Gene introgression in grain legumes
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Pooran Gaur, Nalini Mallikarjuna, Ted Knights, Steve Beebe, Daniel Debouck, Alvaro Mejía, Rajinder Malhotra, Muhammad Imtiaz, Ashutosh Sarker, Shailesh Tripathi, C. L. L. Gowda. (29/12/2011). Gene introgression in grain legumes. Kanpur, India.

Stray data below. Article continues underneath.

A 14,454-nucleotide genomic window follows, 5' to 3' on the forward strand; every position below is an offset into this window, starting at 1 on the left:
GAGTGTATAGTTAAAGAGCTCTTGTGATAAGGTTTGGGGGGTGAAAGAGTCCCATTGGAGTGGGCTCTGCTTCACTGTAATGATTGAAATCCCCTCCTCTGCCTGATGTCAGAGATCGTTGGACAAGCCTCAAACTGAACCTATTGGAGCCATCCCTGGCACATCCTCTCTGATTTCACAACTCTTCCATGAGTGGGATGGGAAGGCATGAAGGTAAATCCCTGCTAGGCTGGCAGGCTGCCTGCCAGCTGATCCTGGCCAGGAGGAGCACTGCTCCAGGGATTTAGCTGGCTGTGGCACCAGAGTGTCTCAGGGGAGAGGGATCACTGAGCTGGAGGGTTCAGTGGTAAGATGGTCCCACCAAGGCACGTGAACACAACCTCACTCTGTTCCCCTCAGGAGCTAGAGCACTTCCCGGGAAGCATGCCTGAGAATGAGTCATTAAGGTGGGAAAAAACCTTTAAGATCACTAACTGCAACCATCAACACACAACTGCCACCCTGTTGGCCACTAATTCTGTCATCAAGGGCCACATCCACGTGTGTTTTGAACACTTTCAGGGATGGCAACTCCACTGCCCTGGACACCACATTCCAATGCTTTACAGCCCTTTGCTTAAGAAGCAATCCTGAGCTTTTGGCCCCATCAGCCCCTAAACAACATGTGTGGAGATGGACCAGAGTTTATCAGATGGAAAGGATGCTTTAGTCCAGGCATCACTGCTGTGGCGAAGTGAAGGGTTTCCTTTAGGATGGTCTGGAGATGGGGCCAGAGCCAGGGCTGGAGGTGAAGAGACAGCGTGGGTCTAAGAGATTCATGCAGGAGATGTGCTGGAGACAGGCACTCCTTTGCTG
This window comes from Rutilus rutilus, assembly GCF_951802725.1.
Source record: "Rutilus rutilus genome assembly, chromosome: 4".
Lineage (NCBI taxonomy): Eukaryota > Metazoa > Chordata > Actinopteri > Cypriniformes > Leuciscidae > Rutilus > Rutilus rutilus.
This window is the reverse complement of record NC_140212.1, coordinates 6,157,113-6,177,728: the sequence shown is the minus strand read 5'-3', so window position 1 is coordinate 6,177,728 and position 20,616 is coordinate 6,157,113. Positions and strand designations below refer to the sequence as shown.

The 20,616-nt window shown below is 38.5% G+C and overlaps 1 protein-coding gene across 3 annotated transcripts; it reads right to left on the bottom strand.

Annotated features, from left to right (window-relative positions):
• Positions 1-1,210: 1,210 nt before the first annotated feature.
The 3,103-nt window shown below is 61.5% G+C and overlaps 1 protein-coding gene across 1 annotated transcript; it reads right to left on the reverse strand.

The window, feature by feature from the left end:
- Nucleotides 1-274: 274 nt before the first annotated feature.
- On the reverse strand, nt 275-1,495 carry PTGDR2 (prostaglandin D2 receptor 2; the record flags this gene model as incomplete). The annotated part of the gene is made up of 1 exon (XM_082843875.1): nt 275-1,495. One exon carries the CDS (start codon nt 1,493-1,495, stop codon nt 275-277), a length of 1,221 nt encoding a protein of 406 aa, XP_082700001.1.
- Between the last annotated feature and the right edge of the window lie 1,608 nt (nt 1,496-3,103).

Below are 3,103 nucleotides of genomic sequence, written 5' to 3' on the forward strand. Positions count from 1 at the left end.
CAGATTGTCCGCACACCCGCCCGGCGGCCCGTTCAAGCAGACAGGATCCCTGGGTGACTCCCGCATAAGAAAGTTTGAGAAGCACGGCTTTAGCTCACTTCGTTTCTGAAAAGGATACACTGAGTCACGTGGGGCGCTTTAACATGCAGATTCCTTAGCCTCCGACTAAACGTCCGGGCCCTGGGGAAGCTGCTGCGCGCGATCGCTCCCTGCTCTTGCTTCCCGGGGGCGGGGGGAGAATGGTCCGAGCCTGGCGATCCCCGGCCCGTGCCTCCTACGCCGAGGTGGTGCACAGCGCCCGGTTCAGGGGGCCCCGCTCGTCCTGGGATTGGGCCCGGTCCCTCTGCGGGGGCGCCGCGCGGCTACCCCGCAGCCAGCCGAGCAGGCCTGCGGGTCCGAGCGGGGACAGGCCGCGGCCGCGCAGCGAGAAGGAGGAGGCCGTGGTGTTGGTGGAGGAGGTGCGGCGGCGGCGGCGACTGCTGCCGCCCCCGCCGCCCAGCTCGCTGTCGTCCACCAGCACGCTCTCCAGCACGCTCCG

The wild species of grain legumes are valuable gene pools, particularly for resistance to biotic and abiotic stresses. These have largely remained under-utilized due to crossability barriers, but there are some examples of successful introgression of genes into the cultivated species from their wild relatives, particularly those constituting primary and secondary gene pools. In chickpea, two closely related species, Cicer reticulatum and C. echinospermum, have been used for widening genetic base of the cultigen and introgressing genes for resistance/tolerance to phytophthora root rot, cyst nematode (Heterodera ciceri), root-lesion nematode (Pratylenchus spp.), pod borer (Helicoverpa armigera), ascochyta blight, botrytis grey mould and low temperatures. Wild Cajanus species have been effectively exploited in developing cytoplasmic male sterility (CMS) systems, which made commercial hybrids possible. In addition, resistance to Helicoverpa armigera and sterility mosaic has been introgressed from C. acutifolius and C. scarabaeoides. The high protein content trait has been introgressed from C. scarabaeoides. In Phaseolus beans, the cultivated species of the secondary (P. coccineus and P. dumosus) and the tertiary (P. acutifolius) gene pools have been used for the improvement of common bean (P. vulgaris). The congruity back cross system and its modifications have been especially useful for tapping the tertiary gene pool. In lentil, genes for anthracnose and wilt resistance and drought tolerance have been introgressed in the cultigen from L. lamottei. Presence of crossability barriers has restricted greater exploitation of wild species, particularly in tertiary gene pool. Concerted efforts are needed to overcome these crossability barriers. Cloning of desired genes from crossing compatible wild species and their transfer through transgenic approaches may also be considered.
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